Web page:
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Re-write the Money Script

We’ve all seen those movies where we know what’s coming, but the characters in the plot just haven’t a clue. Annoying, isn’t it? How can they be so blind, so stupid? The answer is simple – the writer and director manipulated the story to be that way, then told the actors to go along with it. In real life, the scenario isn’t much different. There are manipulators and players. The fat cats control the storyline and we act it out, exactly the way it was written. But what if we could re-write the script – maybe not all of it, but bits of those scenes we are actually in? Then our character might not end up hurting so much.

Saving On Credit

Let’s start with credit and try to understand how it works. The idea is to buy now and pay later. Maybe it’s necessary in some cases. Not too many have the cash on hand to purchase a home, or even a car, so securing a loan is likely to be the only way to acquire them. A loan, however, will cost extra not only in interest, but is almost certain to attract establishment fees, account-keeping fees and probably State and/or Federal taxes. By the time the loan is paid out, costs will have ballooned. Obviously, these costs need to be kept down from the outset and for the duration of the loan.

How can this be achieved? Shop around. There are banks, credit unions, loan societies and agencies, all eagerly awaiting the unsuspecting borrower. Check them out carefully. Compare their current interest rates, then make another comparison of past track records. Has one tended to fluctuate less than others? If you’re okay with your maths, put some figures in the calculator to see how much you might have paid back over a period. Use the base price of the item you are currently thinking of purchasing and work out the interest that would have been payable over a couple of previous years. This will only be a rough guide because there are other factors to be considered, but a comparison of the results could show up the less attractive options which are to be treated with caution.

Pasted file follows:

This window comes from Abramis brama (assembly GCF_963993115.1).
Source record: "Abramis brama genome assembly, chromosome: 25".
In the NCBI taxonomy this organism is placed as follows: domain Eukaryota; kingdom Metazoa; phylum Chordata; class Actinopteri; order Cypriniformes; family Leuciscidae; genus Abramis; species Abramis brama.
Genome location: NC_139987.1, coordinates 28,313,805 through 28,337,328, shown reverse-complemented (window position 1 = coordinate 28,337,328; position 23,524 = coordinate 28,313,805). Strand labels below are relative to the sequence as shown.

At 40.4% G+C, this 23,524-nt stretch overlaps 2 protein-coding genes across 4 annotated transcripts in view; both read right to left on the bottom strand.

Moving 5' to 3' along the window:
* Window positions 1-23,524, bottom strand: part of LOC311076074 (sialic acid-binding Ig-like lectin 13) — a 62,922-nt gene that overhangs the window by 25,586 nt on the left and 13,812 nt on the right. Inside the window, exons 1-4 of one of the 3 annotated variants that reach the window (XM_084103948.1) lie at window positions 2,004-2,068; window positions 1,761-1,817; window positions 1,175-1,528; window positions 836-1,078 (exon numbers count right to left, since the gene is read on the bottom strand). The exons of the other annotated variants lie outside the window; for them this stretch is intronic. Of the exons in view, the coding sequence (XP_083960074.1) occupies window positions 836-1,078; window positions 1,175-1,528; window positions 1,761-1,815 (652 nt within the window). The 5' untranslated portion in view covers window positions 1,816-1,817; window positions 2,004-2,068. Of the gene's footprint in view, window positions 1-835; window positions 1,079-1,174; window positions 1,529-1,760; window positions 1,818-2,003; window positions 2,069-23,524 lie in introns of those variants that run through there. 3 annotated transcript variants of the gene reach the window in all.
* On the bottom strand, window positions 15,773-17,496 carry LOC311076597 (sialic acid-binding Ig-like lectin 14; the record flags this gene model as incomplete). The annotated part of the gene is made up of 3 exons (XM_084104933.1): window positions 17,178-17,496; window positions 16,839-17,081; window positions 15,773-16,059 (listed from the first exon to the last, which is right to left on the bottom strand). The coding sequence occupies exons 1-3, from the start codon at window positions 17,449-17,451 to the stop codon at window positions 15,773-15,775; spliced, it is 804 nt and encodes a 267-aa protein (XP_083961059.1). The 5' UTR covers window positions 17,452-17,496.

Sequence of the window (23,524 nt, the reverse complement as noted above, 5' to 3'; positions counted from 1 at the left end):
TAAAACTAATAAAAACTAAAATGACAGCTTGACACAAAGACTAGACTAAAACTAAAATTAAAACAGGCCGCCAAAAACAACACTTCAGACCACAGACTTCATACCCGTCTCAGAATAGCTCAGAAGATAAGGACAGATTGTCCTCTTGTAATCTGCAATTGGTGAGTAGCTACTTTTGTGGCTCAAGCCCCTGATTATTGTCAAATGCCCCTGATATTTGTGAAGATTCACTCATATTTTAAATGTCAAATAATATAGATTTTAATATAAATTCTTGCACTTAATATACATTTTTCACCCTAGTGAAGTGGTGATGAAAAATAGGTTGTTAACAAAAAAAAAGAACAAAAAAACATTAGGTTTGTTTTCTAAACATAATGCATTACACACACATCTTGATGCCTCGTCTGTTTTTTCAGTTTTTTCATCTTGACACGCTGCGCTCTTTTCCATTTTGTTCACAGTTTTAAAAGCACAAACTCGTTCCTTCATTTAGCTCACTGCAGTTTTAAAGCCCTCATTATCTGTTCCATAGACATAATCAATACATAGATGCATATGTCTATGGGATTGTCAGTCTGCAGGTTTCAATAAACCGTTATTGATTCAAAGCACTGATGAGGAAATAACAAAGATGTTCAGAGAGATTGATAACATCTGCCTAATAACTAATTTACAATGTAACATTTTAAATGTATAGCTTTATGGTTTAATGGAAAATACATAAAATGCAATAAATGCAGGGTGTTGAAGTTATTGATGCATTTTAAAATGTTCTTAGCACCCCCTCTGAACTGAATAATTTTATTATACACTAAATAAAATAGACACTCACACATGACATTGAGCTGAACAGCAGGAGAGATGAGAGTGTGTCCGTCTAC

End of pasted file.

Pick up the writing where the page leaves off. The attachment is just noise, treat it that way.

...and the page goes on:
For lower cost items there is the amazingly-convenient credit card. When first introduced into Australia back in the 70’s, it was only issued to those bank customers who were considered a relatively secure risk. Now almost anyone can have one and there are disturbing reports of cards being made available to babies and, believe it or not, dead people! I even recall someone’s pet dog being offered one!!! This may lead to the misconception that financial institutions have gone crazy. Forget about it – they know exactly what they’re doing.

Another misunderstanding is the cost and who pays it. The banks imply they do, which is why they keep hiking the interest rates. In truth, we all bear the brunt, whether we use credit cards or not. Each time we buy anything, the price is loaded to cover all costs necessary to make the item available in the first place – manufacture, freight, taxes, advertising, and the percentage charged for the credit-card system. That includes the short-fall when the banks themselves get ripped off. And don’t think that strictly cash deals are a saving. Somewhere in what’s left after that generous 15% reduction is a small charge to offset the sales to others who buy on credit.

The bottom line is – everyone pays for the availability of credit, so why not use it? Many of us do, of course, but not always to our advantage. It’s too easy to accept the offer of a new card, or an increase on an existing one, whether we can afford it or not. However, before going into the pros and cons of usage, lets look at the initial acquisition of a card.

Taking up the offer received in the mail is one way. It may appear generous, perhaps a godsend to someone with a lousy credit-rating, but they will still have to disclose their current financial status – salary, existing outstanding loans, etc. Anyone reluctant to divulge this information, or groaning in disappointment at having to, should screw up the offer before it screws them.

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